Derek Heater. World Citizenship and Government: Cosmopolitan Ideas in the History of Western Political Thought. New York: St. Martin's Press, 1996. xiii + 259 pp. $65.00 (cloth), ISBN 978-0-312-12969-9.
Reviewed by Kenneth L. Wise (Creighton University)
Published on H-Teachpol (January, 1998)
World Government and Citizenship: Variations in the Concepts
If the ideology of nationalism is "pernicious," as the author says in his Preface, then discovering the deep roots and permanence of cosmopolitanism will be Earth's political salvation. To this Heater has dedicated much of his life and this book in particular. Through his special telling of the history of ideas he intends to show that, "For two and a half millennia numerous Western political thinkers have believed that a world state or world citizenship or both were desirable and possible" (p. ix). Today some political theorists argue that these phenomena are real, despite obvious contrasts among political entities around the globe. Only in his introduction does Heater broaden his focus beyond the Atlantic Community to include cosmopolitan thinking in Asia and other regions.
Heater tries to treat his two major concepts as tied. However, world citizenship suffers in second place. This is not only because it has many potential meanings and contexts, but also because it raises the question of identity. One is a world citizen to the extent one has a sense of belonging to all humankind, especially in the Stoic consciousness. This concept at some periods in history has expressed a link between the individual and the level of global governance. This latter level Heater calls "world government" (pp. x, xi). In some eras the idea of world government has lacked any component of world citizenship; the "citizen" was only subject--or even object. He traces chronologically these twin ideas, their interaction, and their challengers through six chapters. In chapter seven he summarizes the variety of meanings that eras have assigned to his concepts and the major arguments against them.
To this reviewer Heater seems rather too little confident in his concepts' political relevance and millenial consistency of purpose. Perhaps he hopes to increase their impact by presenting them humbly. Overall he leaves to his reader to choose whether to carry a banner of cosmopolitanism. He gives only a modest nudge to those who would act on behalf of all humanity. Some readers will admire Heater's soft voice. Others may wish to shout his stanzas at the repeated illustrations of narrowness of mind that fill our daily news.
Chapter one examines the polis character of the Greek city state in play against the people's prejudices that hindered relations with the outside world. It follows how the Roman world tried to supercede these prejudices.
Cosmopolitanism appears when the Greek city state begins to fail. The polis quality of a Greek city state meant the political community, as Aristotle advocated, had a high degree of cohesion. Citizens voted by majority in tune with the common interest rather than as an arithmetic cumulating of self interested individual preferences. Yet the city state was also self-contained and self-reliant. This permitted citizens to exercise their prejudices against "Barbarians"--those who spoke a language other than Greek. To the citizen such persons obviously lived lower than the sophisticated political, social, and cultural zenith of the Greeks. Then their need for security against outsiders led the city states to ally. Further, economic opportunities and pursuit of empire began drawing Greeks into the lands of the "Barbarians." The city states lost their self respect.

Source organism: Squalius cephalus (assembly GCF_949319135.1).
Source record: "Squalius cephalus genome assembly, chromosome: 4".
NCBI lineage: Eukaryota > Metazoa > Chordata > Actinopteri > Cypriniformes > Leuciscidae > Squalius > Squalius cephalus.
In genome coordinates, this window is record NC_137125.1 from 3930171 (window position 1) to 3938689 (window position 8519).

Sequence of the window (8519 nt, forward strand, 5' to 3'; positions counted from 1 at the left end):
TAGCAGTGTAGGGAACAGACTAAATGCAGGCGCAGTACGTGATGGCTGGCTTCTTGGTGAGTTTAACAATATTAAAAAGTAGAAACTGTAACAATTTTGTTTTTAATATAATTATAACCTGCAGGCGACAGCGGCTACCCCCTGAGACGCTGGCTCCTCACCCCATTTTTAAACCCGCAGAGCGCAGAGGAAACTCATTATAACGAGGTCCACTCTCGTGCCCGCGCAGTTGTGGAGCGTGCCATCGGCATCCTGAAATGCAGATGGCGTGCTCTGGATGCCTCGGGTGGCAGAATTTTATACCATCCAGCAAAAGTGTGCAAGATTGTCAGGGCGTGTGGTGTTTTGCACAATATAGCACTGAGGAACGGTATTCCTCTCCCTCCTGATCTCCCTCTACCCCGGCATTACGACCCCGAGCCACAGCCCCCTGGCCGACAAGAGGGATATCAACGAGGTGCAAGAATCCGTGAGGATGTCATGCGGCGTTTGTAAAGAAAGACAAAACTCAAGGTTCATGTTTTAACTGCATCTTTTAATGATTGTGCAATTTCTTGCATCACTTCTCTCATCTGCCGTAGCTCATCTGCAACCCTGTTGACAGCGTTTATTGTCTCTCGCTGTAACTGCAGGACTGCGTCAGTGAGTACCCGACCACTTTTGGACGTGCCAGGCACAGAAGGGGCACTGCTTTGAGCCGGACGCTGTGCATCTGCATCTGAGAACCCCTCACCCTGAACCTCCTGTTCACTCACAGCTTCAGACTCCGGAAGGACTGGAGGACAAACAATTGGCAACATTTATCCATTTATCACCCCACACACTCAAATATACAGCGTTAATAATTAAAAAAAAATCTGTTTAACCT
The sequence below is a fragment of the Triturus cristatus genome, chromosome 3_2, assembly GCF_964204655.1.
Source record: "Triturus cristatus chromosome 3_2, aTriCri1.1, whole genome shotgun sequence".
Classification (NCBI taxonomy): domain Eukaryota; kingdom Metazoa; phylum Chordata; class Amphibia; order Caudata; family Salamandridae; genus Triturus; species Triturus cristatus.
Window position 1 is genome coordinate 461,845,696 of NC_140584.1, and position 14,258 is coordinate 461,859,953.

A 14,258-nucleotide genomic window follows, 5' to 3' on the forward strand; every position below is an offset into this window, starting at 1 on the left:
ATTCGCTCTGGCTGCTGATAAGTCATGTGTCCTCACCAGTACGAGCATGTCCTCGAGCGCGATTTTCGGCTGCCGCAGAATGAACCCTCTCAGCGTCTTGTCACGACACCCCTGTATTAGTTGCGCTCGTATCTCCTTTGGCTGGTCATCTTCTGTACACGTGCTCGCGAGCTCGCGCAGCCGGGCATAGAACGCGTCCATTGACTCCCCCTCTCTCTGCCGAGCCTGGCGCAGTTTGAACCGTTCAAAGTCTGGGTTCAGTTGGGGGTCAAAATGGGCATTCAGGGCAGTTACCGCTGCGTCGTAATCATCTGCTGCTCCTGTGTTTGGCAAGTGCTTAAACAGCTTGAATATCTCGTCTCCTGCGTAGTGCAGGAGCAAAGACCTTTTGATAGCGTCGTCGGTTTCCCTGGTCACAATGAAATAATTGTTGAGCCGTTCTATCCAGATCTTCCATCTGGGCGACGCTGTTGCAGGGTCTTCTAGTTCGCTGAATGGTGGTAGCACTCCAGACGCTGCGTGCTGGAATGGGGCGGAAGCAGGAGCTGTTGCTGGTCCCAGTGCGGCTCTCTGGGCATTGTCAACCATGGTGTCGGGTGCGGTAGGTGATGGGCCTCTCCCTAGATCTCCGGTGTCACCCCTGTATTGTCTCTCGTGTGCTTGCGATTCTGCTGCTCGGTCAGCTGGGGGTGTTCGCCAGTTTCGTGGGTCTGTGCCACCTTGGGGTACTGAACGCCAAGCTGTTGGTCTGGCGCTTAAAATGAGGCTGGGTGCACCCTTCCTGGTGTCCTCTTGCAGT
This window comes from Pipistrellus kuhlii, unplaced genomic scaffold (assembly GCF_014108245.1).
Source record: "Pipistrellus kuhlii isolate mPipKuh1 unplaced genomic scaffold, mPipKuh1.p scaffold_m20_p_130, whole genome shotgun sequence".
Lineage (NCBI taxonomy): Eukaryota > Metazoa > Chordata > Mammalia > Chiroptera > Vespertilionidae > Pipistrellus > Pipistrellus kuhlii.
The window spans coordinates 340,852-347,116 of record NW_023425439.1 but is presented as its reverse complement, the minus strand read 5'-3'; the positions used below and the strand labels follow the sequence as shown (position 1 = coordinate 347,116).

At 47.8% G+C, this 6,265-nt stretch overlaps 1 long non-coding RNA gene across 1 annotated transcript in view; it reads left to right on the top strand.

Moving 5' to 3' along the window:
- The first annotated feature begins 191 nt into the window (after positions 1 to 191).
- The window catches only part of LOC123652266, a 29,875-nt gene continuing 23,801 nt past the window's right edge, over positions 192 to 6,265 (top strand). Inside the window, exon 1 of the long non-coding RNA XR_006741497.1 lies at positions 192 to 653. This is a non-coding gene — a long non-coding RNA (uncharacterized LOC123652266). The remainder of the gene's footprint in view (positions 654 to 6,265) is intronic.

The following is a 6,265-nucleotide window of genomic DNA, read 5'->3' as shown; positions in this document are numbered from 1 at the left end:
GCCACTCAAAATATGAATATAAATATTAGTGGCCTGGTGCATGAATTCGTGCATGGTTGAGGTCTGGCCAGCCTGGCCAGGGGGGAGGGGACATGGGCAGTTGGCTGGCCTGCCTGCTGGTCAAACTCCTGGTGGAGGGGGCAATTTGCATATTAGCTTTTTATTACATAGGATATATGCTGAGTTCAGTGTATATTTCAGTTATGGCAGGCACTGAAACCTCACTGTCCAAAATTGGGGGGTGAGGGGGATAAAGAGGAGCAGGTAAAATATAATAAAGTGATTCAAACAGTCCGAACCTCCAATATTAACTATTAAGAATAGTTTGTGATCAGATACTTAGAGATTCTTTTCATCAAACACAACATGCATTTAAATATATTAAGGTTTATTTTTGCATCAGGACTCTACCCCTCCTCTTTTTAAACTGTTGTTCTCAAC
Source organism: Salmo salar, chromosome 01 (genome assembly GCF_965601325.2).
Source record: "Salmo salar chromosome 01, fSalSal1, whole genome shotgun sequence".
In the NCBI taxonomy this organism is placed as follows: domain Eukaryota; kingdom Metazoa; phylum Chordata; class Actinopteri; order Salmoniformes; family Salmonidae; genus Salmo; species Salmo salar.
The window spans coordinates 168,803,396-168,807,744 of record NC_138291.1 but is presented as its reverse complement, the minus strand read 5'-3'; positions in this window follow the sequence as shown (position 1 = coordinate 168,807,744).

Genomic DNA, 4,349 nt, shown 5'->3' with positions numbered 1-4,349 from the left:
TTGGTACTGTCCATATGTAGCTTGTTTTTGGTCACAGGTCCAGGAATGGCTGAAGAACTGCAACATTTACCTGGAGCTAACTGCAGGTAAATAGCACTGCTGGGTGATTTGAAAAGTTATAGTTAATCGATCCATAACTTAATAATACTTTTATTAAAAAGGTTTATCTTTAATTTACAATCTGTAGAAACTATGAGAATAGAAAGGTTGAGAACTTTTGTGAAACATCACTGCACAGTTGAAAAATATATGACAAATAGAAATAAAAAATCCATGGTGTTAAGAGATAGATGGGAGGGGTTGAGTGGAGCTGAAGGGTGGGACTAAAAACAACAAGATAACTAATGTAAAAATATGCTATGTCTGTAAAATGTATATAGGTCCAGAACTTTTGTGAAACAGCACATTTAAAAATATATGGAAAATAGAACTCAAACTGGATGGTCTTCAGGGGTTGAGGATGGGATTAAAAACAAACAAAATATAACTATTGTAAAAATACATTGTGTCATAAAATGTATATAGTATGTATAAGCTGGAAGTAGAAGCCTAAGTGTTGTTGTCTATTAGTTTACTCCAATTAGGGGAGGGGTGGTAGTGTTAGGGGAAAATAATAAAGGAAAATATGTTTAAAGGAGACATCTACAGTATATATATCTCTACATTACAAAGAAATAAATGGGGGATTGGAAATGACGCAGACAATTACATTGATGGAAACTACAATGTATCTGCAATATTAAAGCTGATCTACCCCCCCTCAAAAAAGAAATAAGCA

In this climate grew ideas of human oneness, searching for an identity beyond the city state. Homer, Hesiod, Heraclitus, Sophocles, the Sophists, the Cynics, Stoics, Socrates, Plato, and Aristotle spoke. Heater has Epictetus, teaching in the Roman era, make their shared meaning plain: "If what is said by the philosophers regarding the kinship of God and men be true, what other course remains for men but that which Socrates took when asked of what country he belonged, never to say 'I am an Athenian,' or 'I am a Corinthian,' but 'I am a citizen of the universe'?" (p. 7). At the same time, however, thinkers often conceived such a status as closed to the unwise who, instead, took the lower rung previously reserved for the "Barbarians." And the upper rung the wise shared with the gods. All this was more metaphorical than political. We can see roots of world citizenship in this era. However the world constitution and world government, which such citizenship would serve and which would protect the citizen, were absent.
Stoics of the Roman era contributed natural law, civic duty, and tolerance of all persons and peoples to the rationale for world citizenship. This served their concern for cohesion and solidarity within the empire--the world government of their time. Cicero, Seneca, Epictetus, and Marcus Aurelius are Heater's working exemplars. Cicero marks the road to world citizenship with these words: "The first principle is that which is found in the connection subsisting between all the members of the human race; and that bond of connection is reason and speech, which by the processes of teaching and learning, of communicating and discussing, and reasoning associate men together and unite them in a sort of natural fraternity" (p. 17). This fraternity can, as a "higher authority," require of an individual allegiance beyond his state. As Heater puts it, "(M)an's unique attribute of natural reason placed upon him moral obligations to have regard for the common good" (p. 21). Though the universal pretensions of the law of nature portend the idea of world government and the experience of the Roman imperium might have suggested it, we do not see in the ancient era a vision of global political institutions. Stoic thought, in sum, did provide "mankind with a consciousness that just and virtuous conduct cannot be merely defined by the laws and mores of the state" (p. 26).